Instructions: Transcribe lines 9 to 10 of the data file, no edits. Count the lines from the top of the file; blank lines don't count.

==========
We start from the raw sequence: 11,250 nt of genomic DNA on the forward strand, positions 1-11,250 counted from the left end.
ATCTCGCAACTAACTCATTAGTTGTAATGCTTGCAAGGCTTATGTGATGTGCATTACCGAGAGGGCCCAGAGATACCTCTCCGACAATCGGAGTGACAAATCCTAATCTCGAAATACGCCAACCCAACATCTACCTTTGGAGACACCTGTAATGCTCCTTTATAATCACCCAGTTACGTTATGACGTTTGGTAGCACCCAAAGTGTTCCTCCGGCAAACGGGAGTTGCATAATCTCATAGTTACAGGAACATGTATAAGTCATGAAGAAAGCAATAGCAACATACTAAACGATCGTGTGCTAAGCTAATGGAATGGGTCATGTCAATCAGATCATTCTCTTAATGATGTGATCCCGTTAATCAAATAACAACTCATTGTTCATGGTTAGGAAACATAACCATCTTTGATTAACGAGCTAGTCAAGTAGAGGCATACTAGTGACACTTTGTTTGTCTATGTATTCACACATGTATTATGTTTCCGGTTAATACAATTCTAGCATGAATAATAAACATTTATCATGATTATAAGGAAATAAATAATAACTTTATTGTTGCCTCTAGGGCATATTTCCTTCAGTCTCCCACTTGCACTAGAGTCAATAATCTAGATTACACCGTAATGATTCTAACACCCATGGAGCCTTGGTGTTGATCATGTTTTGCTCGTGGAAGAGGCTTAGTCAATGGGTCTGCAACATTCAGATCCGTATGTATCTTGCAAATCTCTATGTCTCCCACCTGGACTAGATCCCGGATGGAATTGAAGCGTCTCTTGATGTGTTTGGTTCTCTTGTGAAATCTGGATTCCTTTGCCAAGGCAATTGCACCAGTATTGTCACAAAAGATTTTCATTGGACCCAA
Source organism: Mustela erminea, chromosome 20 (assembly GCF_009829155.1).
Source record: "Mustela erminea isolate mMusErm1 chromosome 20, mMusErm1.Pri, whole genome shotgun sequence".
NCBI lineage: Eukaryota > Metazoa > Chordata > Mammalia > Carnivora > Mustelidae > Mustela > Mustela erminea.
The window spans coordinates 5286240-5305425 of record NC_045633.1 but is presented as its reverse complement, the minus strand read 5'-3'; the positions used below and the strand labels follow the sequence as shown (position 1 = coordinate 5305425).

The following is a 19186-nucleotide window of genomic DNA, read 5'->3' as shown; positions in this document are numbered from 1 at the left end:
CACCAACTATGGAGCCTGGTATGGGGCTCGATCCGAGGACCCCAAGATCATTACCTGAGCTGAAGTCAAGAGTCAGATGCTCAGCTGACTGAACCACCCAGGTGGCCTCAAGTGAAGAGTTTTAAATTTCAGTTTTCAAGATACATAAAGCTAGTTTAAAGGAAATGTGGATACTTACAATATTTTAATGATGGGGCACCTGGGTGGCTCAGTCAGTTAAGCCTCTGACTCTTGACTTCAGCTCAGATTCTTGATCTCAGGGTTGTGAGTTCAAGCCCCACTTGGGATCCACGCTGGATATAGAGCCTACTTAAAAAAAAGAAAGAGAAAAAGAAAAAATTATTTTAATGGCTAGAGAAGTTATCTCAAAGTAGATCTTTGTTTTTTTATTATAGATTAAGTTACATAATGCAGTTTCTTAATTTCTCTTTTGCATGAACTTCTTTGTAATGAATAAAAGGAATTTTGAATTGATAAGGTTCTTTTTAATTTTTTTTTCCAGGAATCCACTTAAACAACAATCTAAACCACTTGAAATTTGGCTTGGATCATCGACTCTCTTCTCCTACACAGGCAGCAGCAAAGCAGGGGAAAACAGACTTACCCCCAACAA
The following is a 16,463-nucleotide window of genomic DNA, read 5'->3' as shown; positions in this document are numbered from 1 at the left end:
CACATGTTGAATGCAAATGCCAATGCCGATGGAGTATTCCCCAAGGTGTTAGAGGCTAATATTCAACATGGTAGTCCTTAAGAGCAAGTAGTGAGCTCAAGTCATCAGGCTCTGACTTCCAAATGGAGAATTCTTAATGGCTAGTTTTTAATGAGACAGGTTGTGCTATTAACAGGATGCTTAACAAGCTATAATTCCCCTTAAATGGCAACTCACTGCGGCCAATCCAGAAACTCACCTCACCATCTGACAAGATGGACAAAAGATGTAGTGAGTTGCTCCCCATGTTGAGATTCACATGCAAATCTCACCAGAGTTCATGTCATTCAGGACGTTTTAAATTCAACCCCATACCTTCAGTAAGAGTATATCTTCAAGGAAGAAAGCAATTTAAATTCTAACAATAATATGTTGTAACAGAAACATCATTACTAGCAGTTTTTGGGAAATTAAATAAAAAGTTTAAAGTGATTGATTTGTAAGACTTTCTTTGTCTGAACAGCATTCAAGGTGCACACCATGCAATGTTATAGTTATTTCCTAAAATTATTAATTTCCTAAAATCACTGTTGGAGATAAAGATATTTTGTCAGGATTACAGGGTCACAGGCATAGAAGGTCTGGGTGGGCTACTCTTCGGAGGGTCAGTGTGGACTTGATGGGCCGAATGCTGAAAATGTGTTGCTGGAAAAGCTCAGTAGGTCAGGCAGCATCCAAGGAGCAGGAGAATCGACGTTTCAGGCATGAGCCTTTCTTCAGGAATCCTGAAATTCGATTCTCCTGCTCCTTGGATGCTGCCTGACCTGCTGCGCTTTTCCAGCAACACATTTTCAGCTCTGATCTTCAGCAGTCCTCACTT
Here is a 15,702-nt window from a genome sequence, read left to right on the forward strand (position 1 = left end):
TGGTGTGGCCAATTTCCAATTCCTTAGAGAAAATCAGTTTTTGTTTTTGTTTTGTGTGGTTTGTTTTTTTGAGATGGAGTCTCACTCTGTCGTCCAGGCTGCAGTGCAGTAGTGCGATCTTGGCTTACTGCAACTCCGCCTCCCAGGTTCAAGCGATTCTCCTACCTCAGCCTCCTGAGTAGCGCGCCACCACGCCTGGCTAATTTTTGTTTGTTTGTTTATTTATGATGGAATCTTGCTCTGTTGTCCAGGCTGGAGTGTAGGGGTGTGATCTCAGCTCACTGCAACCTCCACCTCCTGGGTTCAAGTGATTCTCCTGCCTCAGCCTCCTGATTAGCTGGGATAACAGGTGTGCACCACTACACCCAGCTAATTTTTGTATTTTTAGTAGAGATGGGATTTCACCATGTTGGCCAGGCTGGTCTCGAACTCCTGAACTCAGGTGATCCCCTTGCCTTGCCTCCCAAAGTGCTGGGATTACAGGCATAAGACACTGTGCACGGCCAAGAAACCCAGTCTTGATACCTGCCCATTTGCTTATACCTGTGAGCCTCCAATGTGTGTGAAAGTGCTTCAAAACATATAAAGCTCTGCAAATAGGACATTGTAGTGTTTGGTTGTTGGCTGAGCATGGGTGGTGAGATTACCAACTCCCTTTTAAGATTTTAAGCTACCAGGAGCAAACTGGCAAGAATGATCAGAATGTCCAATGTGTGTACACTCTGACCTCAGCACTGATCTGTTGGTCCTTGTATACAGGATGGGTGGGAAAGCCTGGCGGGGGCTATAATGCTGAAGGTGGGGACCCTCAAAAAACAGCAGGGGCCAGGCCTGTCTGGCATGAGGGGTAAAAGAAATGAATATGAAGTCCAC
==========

The following is a 16,463-nucleotide window of genomic DNA, read 5'->3' as shown; positions in this document are numbered from 1 at the left end:
CACATGTTGAATGCAAATGCCAATGCCGATGGAGTATTCCCCAAGGTGTTAGAGGCTAATATTCAACATGGTAGTCCTTAAGAGCAAGTAGTGAGCTCAAGTCATCAGGCTCTGACTTCCAAATGGAGAATTCTTAATGGCTAGTTTTTAATGAGACAGGTTGTGCTATTAACAGGATGCTTAACAAGCTATAATTCCCCTTAAATGGCAACTCACTGCGGCCAATCCAGAAACTCACCTCACCATCTGACAAGATGGACAAAAGATGTAGTGAGTTGCTCCCCATGTTGAGATTCACATGCAAATCTCACCAGAGTTCATGTCATTCAGGACGTTTTAAATTCAACCCCATACCTTCAGTAAGAGTATATCTTCAAGGAAGAAAGCAATTTAAATTCTAACAATAATATGTTGTAACAGAAACATCATTACTAGCAGTTTTTGGGAAATTAAATAAAAAGTTTAAAGTGATTGATTTGTAAGACTTTCTTTGTCTGAACAGCATTCAAGGTGCACACCATGCAATGTTATAGTTATTTCCTAAAATTATTAATTTCCTAAAATCACTGTTGGAGATAAAGATATTTTGTCAGGATTACAGGGTCACAGGCATAGAAGGTCTGGGTGGGCTACTCTTCGGAGGGTCAGTGTGGACTTGATGGGCCGAATGCTGAAAATGTGTTGCTGGAAAAGCTCAGTAGGTCAGGCAGCATCCAAGGAGCAGGAGAATCGACGTTTCAGGCATGAGCCTTTCTTCAGGAATCCTGAAATTCGATTCTCCTGCTCCTTGGATGCTGCCTGACCTGCTGCGCTTTTCCAGCAACACATTTTCAGCTCTGATCTTCAGCAGTCCTCACTT